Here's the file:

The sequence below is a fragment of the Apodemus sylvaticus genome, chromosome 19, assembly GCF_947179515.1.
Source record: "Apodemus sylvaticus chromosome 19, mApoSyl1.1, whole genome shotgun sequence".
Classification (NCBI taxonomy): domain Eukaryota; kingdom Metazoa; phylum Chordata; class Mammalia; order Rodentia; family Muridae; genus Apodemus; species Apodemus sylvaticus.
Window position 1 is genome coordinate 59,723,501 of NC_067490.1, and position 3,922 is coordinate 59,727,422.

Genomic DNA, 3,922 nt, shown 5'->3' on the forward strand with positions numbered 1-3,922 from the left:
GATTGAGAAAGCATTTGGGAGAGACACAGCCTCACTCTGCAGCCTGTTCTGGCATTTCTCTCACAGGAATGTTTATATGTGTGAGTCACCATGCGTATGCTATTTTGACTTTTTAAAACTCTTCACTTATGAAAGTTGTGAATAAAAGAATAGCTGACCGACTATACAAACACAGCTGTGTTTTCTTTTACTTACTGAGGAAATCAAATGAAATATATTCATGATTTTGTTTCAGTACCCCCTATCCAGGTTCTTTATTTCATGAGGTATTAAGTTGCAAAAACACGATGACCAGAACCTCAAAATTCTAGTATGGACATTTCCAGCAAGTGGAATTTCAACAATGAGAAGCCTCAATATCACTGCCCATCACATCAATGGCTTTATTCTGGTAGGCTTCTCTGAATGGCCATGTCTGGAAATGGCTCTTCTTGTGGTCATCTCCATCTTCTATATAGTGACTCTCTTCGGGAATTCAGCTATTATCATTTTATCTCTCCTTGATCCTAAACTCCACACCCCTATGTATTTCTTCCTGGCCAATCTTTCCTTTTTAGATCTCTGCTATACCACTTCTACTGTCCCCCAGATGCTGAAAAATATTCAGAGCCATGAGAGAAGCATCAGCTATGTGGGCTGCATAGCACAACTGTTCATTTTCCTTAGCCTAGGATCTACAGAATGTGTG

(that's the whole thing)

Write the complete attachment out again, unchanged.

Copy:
The sequence below is a fragment of the Apodemus sylvaticus genome, chromosome 19, assembly GCF_947179515.1.
Source record: "Apodemus sylvaticus chromosome 19, mApoSyl1.1, whole genome shotgun sequence".
Classification (NCBI taxonomy): domain Eukaryota; kingdom Metazoa; phylum Chordata; class Mammalia; order Rodentia; family Muridae; genus Apodemus; species Apodemus sylvaticus.
Window position 1 is genome coordinate 59,723,501 of NC_067490.1, and position 3,922 is coordinate 59,727,422.

Genomic DNA, 3,922 nt, shown 5'->3' on the forward strand with positions numbered 1-3,922 from the left:
GATTGAGAAAGCATTTGGGAGAGACACAGCCTCACTCTGCAGCCTGTTCTGGCATTTCTCTCACAGGAATGTTTATATGTGTGAGTCACCATGCGTATGCTATTTTGACTTTTTAAAACTCTTCACTTATGAAAGTTGTGAATAAAAGAATAGCTGACCGACTATACAAACACAGCTGTGTTTTCTTTTACTTACTGAGGAAATCAAATGAAATATATTCATGATTTTGTTTCAGTACCCCCTATCCAGGTTCTTTATTTCATGAGGTATTAAGTTGCAAAAACACGATGACCAGAACCTCAAAATTCTAGTATGGACATTTCCAGCAAGTGGAATTTCAACAATGAGAAGCCTCAATATCACTGCCCATCACATCAATGGCTTTATTCTGGTAGGCTTCTCTGAATGGCCATGTCTGGAAATGGCTCTTCTTGTGGTCATCTCCATCTTCTATATAGTGACTCTCTTCGGGAATTCAGCTATTATCATTTTATCTCTCCTTGATCCTAAACTCCACACCCCTATGTATTTCTTCCTGGCCAATCTTTCCTTTTTAGATCTCTGCTATACCACTTCTACTGTCCCCCAGATGCTGAAAAATATTCAGAGCCATGAGAGAAGCATCAGCTATGTGGGCTGCATAGCACAACTGTTCATTTTCCTTAGCCTAGGATCTACAGAATGTGTG